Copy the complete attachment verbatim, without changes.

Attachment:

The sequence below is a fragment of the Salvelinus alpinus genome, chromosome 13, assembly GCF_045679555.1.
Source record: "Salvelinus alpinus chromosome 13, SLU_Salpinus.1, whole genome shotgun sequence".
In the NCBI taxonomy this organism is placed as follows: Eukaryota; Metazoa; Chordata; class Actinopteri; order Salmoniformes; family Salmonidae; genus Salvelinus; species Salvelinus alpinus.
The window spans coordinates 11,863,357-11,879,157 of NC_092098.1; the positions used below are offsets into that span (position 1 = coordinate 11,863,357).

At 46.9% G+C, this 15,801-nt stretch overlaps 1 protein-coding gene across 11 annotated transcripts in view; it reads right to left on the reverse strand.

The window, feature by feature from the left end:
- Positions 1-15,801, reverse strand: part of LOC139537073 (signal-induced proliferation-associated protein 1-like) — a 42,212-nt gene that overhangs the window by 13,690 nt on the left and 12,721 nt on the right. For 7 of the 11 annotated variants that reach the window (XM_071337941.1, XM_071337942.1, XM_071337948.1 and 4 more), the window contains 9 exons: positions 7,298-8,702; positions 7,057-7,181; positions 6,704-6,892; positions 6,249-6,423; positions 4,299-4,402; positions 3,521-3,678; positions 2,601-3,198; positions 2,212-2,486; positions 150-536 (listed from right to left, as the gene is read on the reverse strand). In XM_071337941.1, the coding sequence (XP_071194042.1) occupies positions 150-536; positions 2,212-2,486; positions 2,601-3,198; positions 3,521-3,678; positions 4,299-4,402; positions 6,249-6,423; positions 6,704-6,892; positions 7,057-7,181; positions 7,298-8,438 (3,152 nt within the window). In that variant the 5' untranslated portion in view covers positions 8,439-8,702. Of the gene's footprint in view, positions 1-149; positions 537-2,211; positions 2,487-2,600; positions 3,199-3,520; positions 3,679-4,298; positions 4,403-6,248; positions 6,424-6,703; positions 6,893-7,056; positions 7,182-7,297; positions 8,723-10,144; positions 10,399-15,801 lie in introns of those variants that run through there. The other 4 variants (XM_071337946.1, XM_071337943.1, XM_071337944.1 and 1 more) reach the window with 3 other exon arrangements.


The sequence below is a fragment of the Salvelinus alpinus genome, chromosome 13, assembly GCF_045679555.1.
Source record: "Salvelinus alpinus chromosome 13, SLU_Salpinus.1, whole genome shotgun sequence".
In the NCBI taxonomy this organism is placed as follows: Eukaryota; Metazoa; Chordata; class Actinopteri; order Salmoniformes; family Salmonidae; genus Salvelinus; species Salvelinus alpinus.
The window spans coordinates 11,863,357-11,879,157 of NC_092098.1; the positions used below are offsets into that span (position 1 = coordinate 11,863,357).

At 46.9% G+C, this 15,801-nt stretch overlaps 1 protein-coding gene across 11 annotated transcripts in view; it reads right to left on the reverse strand.

The window, feature by feature from the left end:
- Positions 1-15,801, reverse strand: part of LOC139537073 (signal-induced proliferation-associated protein 1-like) — a 42,212-nt gene that overhangs the window by 13,690 nt on the left and 12,721 nt on the right. For 7 of the 11 annotated variants that reach the window (XM_071337941.1, XM_071337942.1, XM_071337948.1 and 4 more), the window contains 9 exons: positions 7,298-8,702; positions 7,057-7,181; positions 6,704-6,892; positions 6,249-6,423; positions 4,299-4,402; positions 3,521-3,678; positions 2,601-3,198; positions 2,212-2,486; positions 150-536 (listed from right to left, as the gene is read on the reverse strand). In XM_071337941.1, the coding sequence (XP_071194042.1) occupies positions 150-536; positions 2,212-2,486; positions 2,601-3,198; positions 3,521-3,678; positions 4,299-4,402; positions 6,249-6,423; positions 6,704-6,892; positions 7,057-7,181; positions 7,298-8,438 (3,152 nt within the window). In that variant the 5' untranslated portion in view covers positions 8,439-8,702. Of the gene's footprint in view, positions 1-149; positions 537-2,211; positions 2,487-2,600; positions 3,199-3,520; positions 3,679-4,298; positions 4,403-6,248; positions 6,424-6,703; positions 6,893-7,056; positions 7,182-7,297; positions 8,723-10,144; positions 10,399-15,801 lie in introns of those variants that run through there. The other 4 variants (XM_071337946.1, XM_071337943.1, XM_071337944.1 and 1 more) reach the window with 3 other exon arrangements.